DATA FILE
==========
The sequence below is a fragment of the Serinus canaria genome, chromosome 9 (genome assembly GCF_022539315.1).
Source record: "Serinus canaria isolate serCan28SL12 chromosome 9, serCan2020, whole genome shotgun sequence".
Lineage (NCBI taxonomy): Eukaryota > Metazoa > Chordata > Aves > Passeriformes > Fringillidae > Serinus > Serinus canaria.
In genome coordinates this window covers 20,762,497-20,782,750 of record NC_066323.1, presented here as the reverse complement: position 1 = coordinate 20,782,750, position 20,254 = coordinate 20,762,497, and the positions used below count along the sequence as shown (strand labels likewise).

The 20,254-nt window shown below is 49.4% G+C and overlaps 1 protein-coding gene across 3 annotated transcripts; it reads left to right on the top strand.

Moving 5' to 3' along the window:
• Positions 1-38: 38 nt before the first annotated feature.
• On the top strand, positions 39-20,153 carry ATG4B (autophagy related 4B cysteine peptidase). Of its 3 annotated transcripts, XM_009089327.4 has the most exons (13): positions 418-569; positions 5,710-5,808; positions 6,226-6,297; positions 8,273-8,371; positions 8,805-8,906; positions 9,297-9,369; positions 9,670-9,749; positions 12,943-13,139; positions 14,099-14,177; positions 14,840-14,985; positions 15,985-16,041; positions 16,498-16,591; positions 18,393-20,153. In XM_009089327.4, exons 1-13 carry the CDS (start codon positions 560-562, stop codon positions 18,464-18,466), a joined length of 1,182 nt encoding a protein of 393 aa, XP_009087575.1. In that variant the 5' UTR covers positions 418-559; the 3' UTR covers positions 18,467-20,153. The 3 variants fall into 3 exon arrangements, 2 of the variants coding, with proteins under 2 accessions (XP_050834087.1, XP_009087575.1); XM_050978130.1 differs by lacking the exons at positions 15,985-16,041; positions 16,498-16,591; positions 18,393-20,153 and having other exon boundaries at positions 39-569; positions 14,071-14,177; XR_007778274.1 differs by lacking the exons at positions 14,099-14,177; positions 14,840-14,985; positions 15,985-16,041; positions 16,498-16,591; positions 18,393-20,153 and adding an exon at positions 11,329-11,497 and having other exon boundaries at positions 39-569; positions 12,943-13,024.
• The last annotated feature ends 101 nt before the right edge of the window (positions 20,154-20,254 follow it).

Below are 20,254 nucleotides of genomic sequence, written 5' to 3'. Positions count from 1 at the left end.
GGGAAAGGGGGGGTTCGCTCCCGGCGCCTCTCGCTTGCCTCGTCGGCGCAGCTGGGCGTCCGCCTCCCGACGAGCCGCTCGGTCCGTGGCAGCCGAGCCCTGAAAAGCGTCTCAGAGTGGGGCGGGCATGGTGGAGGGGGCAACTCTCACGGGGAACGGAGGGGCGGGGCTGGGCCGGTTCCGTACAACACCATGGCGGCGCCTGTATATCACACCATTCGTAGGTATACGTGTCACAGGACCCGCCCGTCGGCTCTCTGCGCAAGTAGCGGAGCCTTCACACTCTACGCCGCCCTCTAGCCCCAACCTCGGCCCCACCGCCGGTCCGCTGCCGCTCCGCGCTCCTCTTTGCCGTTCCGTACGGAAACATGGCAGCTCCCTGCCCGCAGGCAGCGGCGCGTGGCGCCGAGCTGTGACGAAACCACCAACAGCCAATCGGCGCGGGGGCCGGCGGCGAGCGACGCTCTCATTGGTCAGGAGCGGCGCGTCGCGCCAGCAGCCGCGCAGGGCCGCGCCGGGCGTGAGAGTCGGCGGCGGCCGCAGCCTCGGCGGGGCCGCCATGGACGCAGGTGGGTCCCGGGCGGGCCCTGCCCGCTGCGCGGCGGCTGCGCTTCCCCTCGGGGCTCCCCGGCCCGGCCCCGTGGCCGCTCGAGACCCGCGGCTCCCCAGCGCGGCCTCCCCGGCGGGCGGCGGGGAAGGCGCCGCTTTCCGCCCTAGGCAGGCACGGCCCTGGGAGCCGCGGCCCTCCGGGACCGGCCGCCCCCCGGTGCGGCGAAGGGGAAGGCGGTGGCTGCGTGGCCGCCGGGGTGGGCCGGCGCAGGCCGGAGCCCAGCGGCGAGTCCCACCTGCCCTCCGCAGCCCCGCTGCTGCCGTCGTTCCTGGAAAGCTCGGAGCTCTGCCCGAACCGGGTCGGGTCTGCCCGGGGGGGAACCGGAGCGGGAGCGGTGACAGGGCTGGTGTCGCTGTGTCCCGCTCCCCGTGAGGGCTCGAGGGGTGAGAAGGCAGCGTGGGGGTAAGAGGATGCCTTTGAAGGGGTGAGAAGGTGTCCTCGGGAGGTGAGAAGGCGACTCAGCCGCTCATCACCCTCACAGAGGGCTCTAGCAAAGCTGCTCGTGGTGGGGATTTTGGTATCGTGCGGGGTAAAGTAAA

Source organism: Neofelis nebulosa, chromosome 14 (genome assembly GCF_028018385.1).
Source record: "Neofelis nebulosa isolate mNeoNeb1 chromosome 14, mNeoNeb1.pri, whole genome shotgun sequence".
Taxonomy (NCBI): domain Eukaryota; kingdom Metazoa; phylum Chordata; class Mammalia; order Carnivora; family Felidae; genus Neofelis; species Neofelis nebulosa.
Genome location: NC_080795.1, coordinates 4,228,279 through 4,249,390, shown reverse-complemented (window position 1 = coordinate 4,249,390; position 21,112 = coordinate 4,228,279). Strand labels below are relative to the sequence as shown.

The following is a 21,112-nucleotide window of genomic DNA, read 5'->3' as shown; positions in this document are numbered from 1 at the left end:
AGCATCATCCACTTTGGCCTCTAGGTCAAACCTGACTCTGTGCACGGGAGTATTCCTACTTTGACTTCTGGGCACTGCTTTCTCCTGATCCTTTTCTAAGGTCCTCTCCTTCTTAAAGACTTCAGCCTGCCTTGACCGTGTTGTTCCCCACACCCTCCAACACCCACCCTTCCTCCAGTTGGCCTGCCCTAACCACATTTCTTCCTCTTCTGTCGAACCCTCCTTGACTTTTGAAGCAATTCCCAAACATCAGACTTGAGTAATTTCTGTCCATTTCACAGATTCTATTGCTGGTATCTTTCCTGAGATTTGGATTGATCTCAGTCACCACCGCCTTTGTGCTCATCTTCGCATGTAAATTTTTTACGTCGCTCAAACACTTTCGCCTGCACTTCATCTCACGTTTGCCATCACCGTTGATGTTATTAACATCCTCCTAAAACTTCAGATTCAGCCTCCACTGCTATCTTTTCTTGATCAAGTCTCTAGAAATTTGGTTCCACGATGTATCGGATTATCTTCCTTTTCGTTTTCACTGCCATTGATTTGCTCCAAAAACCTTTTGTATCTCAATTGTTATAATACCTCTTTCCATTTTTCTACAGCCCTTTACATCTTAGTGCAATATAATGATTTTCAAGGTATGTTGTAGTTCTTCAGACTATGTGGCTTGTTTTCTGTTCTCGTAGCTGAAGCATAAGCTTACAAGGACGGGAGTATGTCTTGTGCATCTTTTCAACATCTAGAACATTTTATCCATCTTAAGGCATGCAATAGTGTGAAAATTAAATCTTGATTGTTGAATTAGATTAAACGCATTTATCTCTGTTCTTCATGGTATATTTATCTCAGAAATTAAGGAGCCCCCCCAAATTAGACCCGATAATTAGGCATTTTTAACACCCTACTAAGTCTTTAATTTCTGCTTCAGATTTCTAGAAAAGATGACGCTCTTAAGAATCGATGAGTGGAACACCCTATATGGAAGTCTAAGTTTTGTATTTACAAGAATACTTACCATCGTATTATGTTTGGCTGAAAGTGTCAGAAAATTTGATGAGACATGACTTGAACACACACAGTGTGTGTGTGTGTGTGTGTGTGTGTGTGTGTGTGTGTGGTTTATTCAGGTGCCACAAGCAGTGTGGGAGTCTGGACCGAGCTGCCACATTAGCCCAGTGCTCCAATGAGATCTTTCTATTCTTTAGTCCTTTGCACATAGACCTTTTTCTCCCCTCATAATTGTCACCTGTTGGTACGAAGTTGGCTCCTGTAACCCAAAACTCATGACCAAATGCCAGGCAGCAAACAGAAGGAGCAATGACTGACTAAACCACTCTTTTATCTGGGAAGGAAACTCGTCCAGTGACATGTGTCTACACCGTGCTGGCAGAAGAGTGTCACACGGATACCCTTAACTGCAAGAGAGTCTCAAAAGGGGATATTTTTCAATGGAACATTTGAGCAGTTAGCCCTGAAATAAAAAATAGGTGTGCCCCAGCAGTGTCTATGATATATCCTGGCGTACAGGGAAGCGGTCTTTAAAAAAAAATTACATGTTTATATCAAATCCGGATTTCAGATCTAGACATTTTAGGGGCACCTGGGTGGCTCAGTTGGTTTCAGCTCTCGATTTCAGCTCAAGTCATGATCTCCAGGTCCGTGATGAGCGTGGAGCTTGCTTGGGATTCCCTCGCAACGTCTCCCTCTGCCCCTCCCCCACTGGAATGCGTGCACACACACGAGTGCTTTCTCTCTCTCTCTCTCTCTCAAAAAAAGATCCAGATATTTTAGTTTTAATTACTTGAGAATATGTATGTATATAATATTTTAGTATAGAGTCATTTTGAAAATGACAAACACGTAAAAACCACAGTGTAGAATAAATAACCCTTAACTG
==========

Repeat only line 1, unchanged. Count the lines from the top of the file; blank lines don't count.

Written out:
The sequence below is a fragment of the Serinus canaria genome, chromosome 9 (genome assembly GCF_022539315.1).